Missoula is an active place and so it seemed as though all of those trails were clogged with walkers and joggers.  Instead of weaving through the crowds, I hit the streets.   I cruised the protected bike lanes along Higgins Street downtown and passed a law enforcement officer. We exchanged greetings, which was easy to do since he was also on a bicycle.  Everywhere I went, motorists were kind and courteous.  They still respect crosswalks in Missoula.

It might seem like a small thing, but I passed countless bikes in front of businesses here.  Few, if any, were locked.   Apparently there’s no need.   Helmets are optional, just like in Holland.  Speeds are low for both bikes and cars.  The folks I saw were not training for next weekend’s gran fondo.  They were just going about their daily lives on bicycles.

It seems as though the total community is engaged.  There’s a local organization called Missoula In Motion that works with employers to encourage people to commute sustainably.  They hold a commuter challenge and have a leaderboard on their website where companies compete with each other. It reminds me of my time in Denver when RTD, the local transit organization, worked with employers to get people out of their cars and clean up what was then the country’s worst air pollution.

Of all the places I’ve been, I think Missoula would be the easiest to live without a car.  The town itself is relatively compact.  There’s free bus service everywhere, even to the airport.  Roads are being redesigned in a way that incorporates Vision Zero principles.  One major exit off of Interstate 90 is a roundabout with no stoplights.  Another is under construction at present.

Not everything is rosy here.   As I understand it, air pollution is a serious problem in the winter.   The lay of the land suggests that this is the case, as Missoula sits in a relatively tight little valley the likes of which typically produces temperature inversions.  Growth is also creating sprawl outside of the city limits.  People want to be here and it’s bustling.  I saw this same thing destroy Boulder, and so I keep my fingers crossed and hope that Missoula can work through it.

We weren’t even going to stop here.  It was just a fluke that we did…a matter of making time work in terms of other stops further on down the road.   I’m glad we did.   It was serendipity.   I can honestly say that Missoula is in a class by itself when it comes to bicycle friendly…at least from my perspective.  I can’t wait to come back.

 

 

What I Learned from Seattle to Portland

I rode the Seattle to Portland Bicycle Classic yesterday. StP is a 205 mile Gran Fondo that took me way outside my comfort zone in more ways than one.   It starts in downtown Seattle and traverses Washington state west of the Cascades before crossing into Oregon and finishing in downtown Portland.  In between, there are a couple of big river crossings as well as a mix of suburban and rural riding including a 40 mile segment on the shoulder of a major highway.

So what did I learn from the experience?   Lots, but these are the  big three…

Our cities are becoming very crowded places.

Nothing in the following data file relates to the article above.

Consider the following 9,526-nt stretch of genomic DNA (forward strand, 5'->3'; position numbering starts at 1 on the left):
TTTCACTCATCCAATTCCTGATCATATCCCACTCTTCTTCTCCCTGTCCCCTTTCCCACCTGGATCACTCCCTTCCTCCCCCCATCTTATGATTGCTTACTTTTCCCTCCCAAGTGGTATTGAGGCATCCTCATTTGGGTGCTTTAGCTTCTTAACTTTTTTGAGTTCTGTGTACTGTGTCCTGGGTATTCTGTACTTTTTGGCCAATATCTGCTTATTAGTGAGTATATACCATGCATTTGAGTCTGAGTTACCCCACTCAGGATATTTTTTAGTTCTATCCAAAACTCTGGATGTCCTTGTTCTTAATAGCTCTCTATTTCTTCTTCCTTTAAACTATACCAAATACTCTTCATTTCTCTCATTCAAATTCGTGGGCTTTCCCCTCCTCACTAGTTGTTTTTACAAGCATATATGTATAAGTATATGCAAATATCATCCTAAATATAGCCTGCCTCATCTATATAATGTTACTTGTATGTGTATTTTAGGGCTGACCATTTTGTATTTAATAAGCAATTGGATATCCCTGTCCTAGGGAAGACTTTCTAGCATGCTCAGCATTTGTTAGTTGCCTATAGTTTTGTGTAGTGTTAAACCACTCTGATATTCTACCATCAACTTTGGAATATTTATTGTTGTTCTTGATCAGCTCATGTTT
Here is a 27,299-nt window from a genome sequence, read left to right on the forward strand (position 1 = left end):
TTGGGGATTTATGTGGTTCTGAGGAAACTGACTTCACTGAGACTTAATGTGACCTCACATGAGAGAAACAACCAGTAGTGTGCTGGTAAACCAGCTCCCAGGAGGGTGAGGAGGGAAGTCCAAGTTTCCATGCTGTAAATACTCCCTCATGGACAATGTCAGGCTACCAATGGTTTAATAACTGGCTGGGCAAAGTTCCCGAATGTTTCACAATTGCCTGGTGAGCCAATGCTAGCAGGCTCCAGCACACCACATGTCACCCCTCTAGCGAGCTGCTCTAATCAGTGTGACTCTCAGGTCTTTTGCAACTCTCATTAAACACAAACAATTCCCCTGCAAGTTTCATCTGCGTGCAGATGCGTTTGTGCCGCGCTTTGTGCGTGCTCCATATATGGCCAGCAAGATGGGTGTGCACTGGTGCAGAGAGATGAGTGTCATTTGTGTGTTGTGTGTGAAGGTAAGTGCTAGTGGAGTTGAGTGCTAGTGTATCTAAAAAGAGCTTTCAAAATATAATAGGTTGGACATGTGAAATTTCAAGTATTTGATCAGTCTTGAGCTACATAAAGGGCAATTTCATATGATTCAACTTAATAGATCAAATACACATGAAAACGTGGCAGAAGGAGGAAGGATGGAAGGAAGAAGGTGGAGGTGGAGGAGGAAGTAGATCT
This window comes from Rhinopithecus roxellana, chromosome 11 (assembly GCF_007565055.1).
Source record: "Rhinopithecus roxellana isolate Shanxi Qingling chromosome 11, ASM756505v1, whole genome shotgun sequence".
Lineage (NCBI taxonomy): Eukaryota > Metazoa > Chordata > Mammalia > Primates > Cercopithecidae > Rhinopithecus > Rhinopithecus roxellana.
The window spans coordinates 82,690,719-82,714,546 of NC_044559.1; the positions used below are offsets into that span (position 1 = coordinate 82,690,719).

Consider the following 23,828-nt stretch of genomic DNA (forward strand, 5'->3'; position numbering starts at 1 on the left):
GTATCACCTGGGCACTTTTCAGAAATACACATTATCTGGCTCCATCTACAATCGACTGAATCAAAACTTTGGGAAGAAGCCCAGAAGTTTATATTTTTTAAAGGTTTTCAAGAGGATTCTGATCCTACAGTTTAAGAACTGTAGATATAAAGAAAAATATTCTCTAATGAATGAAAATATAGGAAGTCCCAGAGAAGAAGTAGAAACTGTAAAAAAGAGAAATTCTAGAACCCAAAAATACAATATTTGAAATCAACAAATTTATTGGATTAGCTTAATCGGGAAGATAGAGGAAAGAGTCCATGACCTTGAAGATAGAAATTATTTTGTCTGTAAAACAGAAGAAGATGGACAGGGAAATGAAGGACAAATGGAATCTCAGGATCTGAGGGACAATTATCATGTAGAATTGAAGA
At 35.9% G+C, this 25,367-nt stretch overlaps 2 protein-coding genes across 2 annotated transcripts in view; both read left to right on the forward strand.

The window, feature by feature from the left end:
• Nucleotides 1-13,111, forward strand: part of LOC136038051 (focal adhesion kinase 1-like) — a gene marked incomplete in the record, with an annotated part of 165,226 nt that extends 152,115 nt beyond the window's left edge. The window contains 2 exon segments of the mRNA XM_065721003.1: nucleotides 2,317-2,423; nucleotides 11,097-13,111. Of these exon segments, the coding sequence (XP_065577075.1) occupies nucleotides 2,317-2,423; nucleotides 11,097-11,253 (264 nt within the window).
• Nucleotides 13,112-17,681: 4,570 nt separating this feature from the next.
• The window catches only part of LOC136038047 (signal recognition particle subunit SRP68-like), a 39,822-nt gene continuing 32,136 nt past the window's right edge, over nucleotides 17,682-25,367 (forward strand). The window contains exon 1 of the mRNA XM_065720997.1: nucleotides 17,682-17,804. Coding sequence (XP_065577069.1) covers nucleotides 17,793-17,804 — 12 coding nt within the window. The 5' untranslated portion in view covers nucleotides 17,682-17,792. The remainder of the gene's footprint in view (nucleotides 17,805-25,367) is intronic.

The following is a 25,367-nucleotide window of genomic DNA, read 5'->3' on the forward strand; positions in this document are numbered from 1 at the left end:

Living in a small town in the Midwest, I sometimes lose sight of just how crowded other places have become.  With the exception of Chicago and parts of Minneapolis, the Midwest doesn’t really do density.   It has been years since I’ve been to either Seattle or Portland and they’ve changed a lot.   There are more people in the same space and this creates a whole host of challenges for cyclists.

Bicycles are especially loathed where they are especially loved.

In many ways, the Pacific Northwest leads when it comes to cycling.   The accolades keep pouring in and I get it.   Bike lanes are everywhere.  Even the protected variety is common.  I believe this is demand driven.  I saw a lot of everyday cyclists along the way and it’s the rare business here that doesn’t have a few bikes parked out front.  That said, there are still far more people in cars than on bikes here and traffic is mostly a mess.  This leads to frustration on the part of motorists and I observed more than a few acting out in dangerous ways.

Portland deserves its bicycle friendly reputation.

The last 12 miles of the course took me into the heart of Portland via city streets.  After 200 miles on the bike, I was tired to the point of maybe making bad decisions and yet had no problems at all.  Traffic was horrendous as a nearby interstate was shut down for the weekend, but connectivity and signage was the best I’ve ever seen. Navigation was a breeze. Most motorists here were considerate and willing to share the road.

Rolling through Seattle…4:45 AM
Crossing into Oregon via the Lewis and Clark bridge. Not a lot of room for error here.
Rolling through Portland. Bike lanes are wide and well marked here.
Finishing at Holladay Park, Portland. I made it!

I’m glad I rode StP.  It was a once in a lifetime experience.  For one day, at least, I got to live the Pacific Northwest bike culture.  If you have an interest in and ever get a chance to ride an event like this, I encourage you to do so.  There’s no better way to feel the essence of a place than from the saddle of a bicycle.

Hennepin Canal Towpath: Colona to Geneseo Illinois

If I was ever to ride a bicycle across the country, it would be about discovery more than speed.  I’d use rail trails and lightly traveled gravel roads as much as possible, even if it meant bringing a heavier bike, going slower and facing detours.  The US Bike Route system being developed by the folks at Adventure Cycling may serve their membership but it doesn’t serve me.  There’s simply too much riding on the shoulder of relatively busy highways for my taste.  That’s not what I’m all about.